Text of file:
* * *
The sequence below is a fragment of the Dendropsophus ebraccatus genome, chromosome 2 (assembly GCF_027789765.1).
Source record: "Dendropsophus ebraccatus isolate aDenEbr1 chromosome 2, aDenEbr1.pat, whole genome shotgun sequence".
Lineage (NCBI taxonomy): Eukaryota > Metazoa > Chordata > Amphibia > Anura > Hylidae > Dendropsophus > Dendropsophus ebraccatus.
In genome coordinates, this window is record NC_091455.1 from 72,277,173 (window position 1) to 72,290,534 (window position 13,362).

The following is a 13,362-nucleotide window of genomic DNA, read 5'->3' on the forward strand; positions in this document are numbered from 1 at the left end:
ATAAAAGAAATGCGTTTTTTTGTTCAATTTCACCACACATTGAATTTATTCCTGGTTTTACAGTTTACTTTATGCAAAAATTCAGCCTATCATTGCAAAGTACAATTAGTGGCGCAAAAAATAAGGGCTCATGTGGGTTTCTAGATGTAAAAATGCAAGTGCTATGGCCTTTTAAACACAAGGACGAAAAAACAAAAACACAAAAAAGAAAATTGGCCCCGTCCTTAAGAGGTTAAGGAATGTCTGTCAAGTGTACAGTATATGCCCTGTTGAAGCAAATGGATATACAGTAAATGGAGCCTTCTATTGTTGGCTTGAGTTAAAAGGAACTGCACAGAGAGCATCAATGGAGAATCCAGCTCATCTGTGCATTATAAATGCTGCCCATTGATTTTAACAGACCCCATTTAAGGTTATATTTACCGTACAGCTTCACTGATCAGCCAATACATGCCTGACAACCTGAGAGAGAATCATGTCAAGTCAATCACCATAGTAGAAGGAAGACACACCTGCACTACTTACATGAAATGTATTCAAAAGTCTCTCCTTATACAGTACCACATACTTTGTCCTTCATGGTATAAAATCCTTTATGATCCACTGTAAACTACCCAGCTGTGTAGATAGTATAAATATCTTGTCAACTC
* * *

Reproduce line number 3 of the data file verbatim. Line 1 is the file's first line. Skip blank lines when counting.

Lineage (NCBI taxonomy): Eukaryota > Metazoa > Chordata > Amphibia > Anura > Hylidae > Dendropsophus > Dendropsophus ebraccatus.